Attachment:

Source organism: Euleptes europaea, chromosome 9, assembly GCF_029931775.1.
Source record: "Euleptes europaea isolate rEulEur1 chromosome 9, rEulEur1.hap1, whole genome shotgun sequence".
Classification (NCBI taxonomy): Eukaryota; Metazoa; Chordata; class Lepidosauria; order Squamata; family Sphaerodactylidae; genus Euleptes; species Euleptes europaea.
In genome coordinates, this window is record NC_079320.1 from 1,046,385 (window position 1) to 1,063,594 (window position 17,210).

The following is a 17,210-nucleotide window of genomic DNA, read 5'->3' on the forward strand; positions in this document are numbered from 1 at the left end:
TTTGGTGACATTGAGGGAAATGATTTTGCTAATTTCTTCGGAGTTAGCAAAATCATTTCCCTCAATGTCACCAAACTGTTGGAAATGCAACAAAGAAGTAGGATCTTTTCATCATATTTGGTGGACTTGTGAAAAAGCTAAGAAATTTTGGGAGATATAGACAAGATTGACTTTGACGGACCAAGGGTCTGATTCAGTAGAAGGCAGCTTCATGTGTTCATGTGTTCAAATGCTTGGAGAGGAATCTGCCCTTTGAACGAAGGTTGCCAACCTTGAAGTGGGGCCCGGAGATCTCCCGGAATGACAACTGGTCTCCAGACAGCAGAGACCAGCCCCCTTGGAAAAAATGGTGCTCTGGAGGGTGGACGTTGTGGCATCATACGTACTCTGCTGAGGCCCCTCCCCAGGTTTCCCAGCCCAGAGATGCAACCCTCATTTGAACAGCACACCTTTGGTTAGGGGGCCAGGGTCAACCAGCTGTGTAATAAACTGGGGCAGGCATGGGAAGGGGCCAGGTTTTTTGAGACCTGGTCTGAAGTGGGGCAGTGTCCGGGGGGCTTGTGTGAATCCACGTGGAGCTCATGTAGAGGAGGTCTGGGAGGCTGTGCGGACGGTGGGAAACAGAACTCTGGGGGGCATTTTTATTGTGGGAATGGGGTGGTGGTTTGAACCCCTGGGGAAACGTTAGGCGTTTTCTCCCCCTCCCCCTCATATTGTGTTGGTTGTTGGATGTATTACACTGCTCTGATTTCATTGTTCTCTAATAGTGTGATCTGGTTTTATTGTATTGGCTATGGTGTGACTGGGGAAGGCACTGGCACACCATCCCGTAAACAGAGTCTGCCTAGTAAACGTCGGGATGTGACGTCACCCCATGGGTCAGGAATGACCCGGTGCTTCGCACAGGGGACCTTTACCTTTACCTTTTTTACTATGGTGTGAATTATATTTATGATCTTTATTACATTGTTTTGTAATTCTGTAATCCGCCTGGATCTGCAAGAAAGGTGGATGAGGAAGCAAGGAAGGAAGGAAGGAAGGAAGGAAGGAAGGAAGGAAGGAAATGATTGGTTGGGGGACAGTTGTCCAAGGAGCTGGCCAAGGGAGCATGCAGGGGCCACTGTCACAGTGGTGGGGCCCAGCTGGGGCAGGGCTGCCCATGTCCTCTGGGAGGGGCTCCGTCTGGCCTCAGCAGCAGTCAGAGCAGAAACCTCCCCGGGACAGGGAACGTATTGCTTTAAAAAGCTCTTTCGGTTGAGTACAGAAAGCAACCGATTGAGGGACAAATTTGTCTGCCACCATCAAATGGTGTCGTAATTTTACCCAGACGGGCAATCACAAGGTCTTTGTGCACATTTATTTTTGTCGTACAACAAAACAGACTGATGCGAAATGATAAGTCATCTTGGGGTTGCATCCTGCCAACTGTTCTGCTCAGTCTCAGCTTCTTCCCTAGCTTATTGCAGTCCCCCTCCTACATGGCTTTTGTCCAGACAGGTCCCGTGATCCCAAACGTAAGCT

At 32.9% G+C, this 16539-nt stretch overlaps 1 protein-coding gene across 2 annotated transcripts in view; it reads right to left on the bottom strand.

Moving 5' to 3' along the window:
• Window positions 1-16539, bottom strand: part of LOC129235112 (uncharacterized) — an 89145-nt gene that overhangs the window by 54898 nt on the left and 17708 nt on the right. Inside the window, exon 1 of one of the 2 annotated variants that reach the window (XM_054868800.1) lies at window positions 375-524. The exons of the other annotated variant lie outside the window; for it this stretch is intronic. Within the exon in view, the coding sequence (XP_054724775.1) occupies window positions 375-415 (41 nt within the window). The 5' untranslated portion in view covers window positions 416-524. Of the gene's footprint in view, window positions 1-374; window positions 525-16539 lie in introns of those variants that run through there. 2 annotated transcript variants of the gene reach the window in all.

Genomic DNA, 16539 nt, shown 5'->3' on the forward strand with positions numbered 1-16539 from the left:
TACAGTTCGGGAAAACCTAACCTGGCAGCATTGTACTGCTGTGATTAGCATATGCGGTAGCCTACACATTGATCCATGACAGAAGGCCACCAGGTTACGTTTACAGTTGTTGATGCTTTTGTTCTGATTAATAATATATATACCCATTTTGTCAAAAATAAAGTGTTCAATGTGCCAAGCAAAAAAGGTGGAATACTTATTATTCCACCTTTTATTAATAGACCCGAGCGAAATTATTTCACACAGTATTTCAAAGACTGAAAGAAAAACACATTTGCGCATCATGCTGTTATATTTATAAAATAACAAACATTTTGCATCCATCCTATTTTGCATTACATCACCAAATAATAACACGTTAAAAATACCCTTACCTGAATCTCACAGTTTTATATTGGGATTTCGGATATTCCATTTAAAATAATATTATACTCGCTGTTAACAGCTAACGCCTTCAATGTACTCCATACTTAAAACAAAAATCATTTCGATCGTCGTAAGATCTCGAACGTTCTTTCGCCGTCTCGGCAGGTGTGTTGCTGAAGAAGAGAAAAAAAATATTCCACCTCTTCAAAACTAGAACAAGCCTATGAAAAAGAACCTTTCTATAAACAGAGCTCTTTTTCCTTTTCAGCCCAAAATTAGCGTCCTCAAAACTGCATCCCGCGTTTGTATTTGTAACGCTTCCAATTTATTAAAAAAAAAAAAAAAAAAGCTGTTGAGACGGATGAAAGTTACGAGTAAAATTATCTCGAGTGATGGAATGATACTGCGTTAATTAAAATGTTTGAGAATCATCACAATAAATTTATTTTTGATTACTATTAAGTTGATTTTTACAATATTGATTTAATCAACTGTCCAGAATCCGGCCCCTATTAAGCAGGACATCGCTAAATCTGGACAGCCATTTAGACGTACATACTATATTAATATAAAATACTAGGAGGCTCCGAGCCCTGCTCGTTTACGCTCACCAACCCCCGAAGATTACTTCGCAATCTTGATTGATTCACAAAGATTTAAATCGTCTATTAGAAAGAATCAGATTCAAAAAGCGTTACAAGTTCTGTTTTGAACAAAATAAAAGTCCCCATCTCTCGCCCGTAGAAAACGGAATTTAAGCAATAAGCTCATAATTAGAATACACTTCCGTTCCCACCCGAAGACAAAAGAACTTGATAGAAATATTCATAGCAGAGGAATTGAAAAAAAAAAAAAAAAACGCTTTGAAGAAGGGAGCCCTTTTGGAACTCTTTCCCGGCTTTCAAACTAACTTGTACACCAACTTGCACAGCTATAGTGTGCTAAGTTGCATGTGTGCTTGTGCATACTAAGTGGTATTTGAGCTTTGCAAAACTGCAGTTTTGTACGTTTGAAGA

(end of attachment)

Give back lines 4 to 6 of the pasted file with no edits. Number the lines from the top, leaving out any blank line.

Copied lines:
In genome coordinates, this window is record NC_079320.1 from 1,046,385 (window position 1) to 1,063,594 (window position 17,210).

The following is a 17,210-nucleotide window of genomic DNA, read 5'->3' on the forward strand; positions in this document are numbered from 1 at the left end:
TTTGGTGACATTGAGGGAAATGATTTTGCTAATTTCTTCGGAGTTAGCAAAATCATTTCCCTCAATGTCACCAAACTGTTGGAAATGCAACAAAGAAGTAGGATCTTTTCATCATATTTGGTGGACTTGTGAAAAAGCTAAGAAATTTTGGGAGATATAGACAAGATTGACTTTGACGGACCAAGGGTCTGATTCAGTAGAAGGCAGCTTCATGTGTTCATGTGTTCAAATGCTTGGAGAGGAATCTGCCCTTTGAACGAAGGTTGCCAACCTTGAAGTGGGGCCCGGAGATCTCCCGGAATGACAACTGGTCTCCAGACAGCAGAGACCAGCCCCCTTGGAAAAAATGGTGCTCTGGAGGGTGGACGTTGTGGCATCATACGTACTCTGCTGAGGCCCCTCCCCAGGTTTCCCAGCCCAGAGATGCAACCCTCATTTGAACAGCACACCTTTGGTTAGGGGGCCAGGGTCAACCAGCTGTGTAATAAACTGGGGCAGGCATGGGAAGGGGCCAGGTTTTTTGAGACCTGGTCTGAAGTGGGGCAGTGTCCGGGGGGCTTGTGTGAATCCACGTGGAGCTCATGTAGAGGAGGTCTGGGAGGCTGTGCGGACGGTGGGAAACAGAACTCTGGGGGGCATTTTTATTGTGGGAATGGGGTGGTGGTTTGAACCCCTGGGGAAACGTTAGGCGTTTTCTCCCCCTCCCCCTCATATTGTGTTGGTTGTTGGATGTATTACACTGCTCTGATTTCATTGTTCTCTAATAGTGTGATCTGGTTTTATTGTATTGGCTATGGTGTGACTGGGGAAGGCACTGGCACACCATCCCGTAAACAGAGTCTGCCTAGTAAACGTCGGGATGTGACGTCACCCCATGGGTCAGGAATGACCCGGTGCTTCGCACAGGGGACCTTTACCTTTACCTTTTTTACTATGGTGTGAATTATATTTATGATCTTTATTACATTGTTTTGTAATTCTGTAATCCGCCTGGATCTGCAAGAAAGGTGGATGAGGAAGCAAGGAAGGAAGGAAGGAAGGAAGGAAGGAAGGAAGGAAGGAAATGATTGGTTGGGGGACAGTTGTCCAAGGAGCTGGCCAAGGGAGCATGCAGGGGCCACTGTCACAGTGGTGGGGCCCAGCTGGGGCAGGGCTGCCCATGTCCTCTGGGAGGGGCTCCGTCTGGCCTCAGCAGCAGTCAGAGCAGAAACCTCCCCGGGACAGGGAACGTATTGCTTTAAAAAGCTCTTTCGGTTGAGTACAGAAAGCAACCGATTGAGGGACAAATTTGTCTGCCACCATCAAATGGTGTCGTAATTTTACCCAGACGGGCAATCACAAGGTCTTTGTGCACATTTATTTTTGTCGTACAACAAAACAGACTGATGCGAAATGATAAGTCATCTTGGGGTTGCATCCTGCCAACTGTTCTGCTCAGTCTCAGCTTCTTCCCTAGCTTATTGCAGTCCCCCTCCTACATGGCTTTTGTCCAGACAGGTCCCGTGATCCCAAACGTAAGCT